The global market for herbal medicine was valued at $657.5 billion in 2020. It is expected to grow to $746.9 billion in 2022. In China, the traditional medicine industry had total revenue of $37.41 billion in 2018, according to an IBISWorld report. In fact, the Healthy China 2030 plan forecasts that the value of traditional Chinese medicine (TCM) market may reach $737.9 billion within China and globally by 2030.
The growth of the TCM industry in China is attributed to the immense attention the sector has received in the country. In 1982, the Constitution of China gave full recognition to TCM. Since 2009, there has been continuous support for TCM in health policies. China has focused upon developing quality infrastructure for TCM to co-exist with modern medicine under the same roof.
The NAM scheme
In India, the National Ayush Mission (NAM) was launched in 2014 by the Department of Ayush, Ministry of Health and Family Welfare, to promote Ayush systems and address the needs of the sector in a comprehensive way. Providing cost-effective services, strengthening educational systems, quality control of drugs and sustainable availability of raw materials are the main objectives of NAM. The industry is projected to reach $23.3 billion in 2022, according to a Research and Information System for Developing Countries (RIS), 2021, report. The Indian herbal medicine market is worth $18.1 billion.
The Indian Ayush sector has grown by 17% between 2014 and 2020. Related segments such as plant derivatives grew by 21%, plant extracts by 14.7%, and herbal plants by 14.3% during the same period.
Under the ‘Medicinal Plants’ component of the NAM scheme (2015–16 to 2020–21), the cultivation of prioritised medicinal plants in identified clusters/zones is being supported. Cultivation of plants on farmer’s land, establishment of nurseries with backward linkages, post-harvest management with forward linkages, and primary processing, marketing, etc., are all covered under the scheme. For the cultivation of plants, subsidies at 30%, 50% and 75% of the cultivation cost for 140 medicinal plants are being provided. So far, approximately 56,396 hectares are under the cultivation of medicinal plants, as per the Ministry of Ayush.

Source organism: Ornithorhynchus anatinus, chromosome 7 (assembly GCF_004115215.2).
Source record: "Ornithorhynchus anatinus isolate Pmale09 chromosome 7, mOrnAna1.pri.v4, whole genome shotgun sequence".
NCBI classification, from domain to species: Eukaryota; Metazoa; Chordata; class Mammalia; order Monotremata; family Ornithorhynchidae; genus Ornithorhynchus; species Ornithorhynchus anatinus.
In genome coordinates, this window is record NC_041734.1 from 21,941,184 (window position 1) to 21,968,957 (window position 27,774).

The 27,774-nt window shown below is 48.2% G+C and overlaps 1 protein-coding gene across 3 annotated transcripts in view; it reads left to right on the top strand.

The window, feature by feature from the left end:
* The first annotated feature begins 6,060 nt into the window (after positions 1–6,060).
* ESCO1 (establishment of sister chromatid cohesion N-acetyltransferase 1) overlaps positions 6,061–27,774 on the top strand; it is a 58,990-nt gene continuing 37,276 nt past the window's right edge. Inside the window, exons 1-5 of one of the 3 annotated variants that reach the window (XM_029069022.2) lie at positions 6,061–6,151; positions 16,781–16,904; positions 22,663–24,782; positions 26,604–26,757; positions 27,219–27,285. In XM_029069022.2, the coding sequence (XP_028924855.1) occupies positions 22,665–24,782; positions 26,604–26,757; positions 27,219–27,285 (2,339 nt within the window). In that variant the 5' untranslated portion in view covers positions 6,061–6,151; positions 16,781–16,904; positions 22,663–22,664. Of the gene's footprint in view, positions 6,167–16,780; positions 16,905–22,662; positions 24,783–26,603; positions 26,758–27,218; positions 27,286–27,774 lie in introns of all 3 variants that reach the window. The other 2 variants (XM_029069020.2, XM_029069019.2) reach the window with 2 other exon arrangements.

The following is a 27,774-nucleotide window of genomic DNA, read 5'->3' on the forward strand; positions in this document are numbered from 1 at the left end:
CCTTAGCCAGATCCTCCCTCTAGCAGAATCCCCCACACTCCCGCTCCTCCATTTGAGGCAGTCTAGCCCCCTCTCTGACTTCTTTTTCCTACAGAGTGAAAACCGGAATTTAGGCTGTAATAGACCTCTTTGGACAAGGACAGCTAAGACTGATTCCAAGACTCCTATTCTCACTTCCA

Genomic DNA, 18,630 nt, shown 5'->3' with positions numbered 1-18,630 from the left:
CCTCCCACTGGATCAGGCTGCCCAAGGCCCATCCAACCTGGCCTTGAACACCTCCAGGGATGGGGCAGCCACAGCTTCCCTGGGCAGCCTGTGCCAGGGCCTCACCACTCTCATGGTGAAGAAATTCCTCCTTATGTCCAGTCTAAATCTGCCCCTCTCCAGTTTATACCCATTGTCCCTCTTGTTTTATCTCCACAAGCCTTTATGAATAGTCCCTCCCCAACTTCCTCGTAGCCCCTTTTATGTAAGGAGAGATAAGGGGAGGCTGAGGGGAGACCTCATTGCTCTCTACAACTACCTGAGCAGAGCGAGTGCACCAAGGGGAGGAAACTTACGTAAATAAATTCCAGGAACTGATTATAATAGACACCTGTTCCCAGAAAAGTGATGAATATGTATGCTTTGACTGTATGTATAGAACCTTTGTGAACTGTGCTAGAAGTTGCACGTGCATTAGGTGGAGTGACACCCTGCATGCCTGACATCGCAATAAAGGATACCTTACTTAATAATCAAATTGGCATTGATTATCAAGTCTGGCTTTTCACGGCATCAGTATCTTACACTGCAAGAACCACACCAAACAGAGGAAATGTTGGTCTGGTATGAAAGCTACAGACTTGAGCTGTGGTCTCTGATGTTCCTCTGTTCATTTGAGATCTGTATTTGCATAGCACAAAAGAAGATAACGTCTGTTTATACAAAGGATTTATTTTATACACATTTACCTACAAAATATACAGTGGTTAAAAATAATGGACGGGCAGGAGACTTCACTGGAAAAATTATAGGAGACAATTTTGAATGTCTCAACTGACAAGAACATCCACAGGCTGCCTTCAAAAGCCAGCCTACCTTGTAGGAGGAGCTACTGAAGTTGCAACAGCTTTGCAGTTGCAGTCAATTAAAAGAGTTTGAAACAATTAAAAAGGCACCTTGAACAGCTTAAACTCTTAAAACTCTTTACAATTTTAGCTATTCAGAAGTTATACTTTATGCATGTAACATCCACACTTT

Further, last year Union Ayush Minister Sarbananda Sonowal announced that medicinal plants will be cultivated on 75,000 hectares of land. The Ministry of Finance has also announced a ₹4000-crore package under the Aatmanirbhar Bharat Abhiyaan for the promotion of herbal cultivation.
There is no doubt about the potential of the sector and the above measures will surely help. However, the Ayush sector requires a multi-dimensional thrust, ranging from initiatives at the institutional level, massive awareness and promotion of cultivation of medicinal plants by farmers, to trade-related interventions and quality focus measures.
SMPBs to be strengthened
The National Medicinal Plant Board (NMPB) implements the medicinal plant component of Ayush through state bodies—State Medicinal Plant Boards (SMPBs). The organisational structure of SMPBs needs to be strengthened. They should have experts for conservation, cultivation, R&D, herbal garden and nurseries, IEC and marketing and trade of medicinal plants. On the trade front, developing comprehensive databases on Ayush trade, products and raw materials is needed. To date, most ISM (Indian System of Medicine) products, herbal products and medicinal plants products are not identified under specific HS (Harmonised system) codes. Expansion of HS national lines to accommodate various features of traditional medicine and medicinal plant products based on existing requirements is required to provide more comprehensive trade data on Ayurvedic products.
Prime Minister Narendra Modi laid the foundation of the WHO-Global Centre for Traditional Medicine in Jamnagar on April 19, 2022. This will be the first and only global outpost centre for traditional medicine across the world.
NITI Aayog has already constituted a committee and four working groups on integrative medicine, with more than 50 experts across the country, to provide deeper insights and recommendations in the areas of education, research, clinical practice and public health and administration. Considerable progress has been made by the committee for the finalisation of the report. Integration of Ayush systems into mainstream systems will certainly give wider acceptance for traditional systems of the country.
The Ayush industry in India can provide cost-effective healthcare to people across States. It has all the ingredients of success, to co-exist with the modern health systems, as a choice-based system of traditional medicine.
(Dr. Rajiv Kumar is former Vice-Chairman, NITI Aayog. Vaidya Rajeshwari Singh is Research Officer, and Ravindra Pratap Singh is personel secretary to Vice Chairman, NITI Aayog)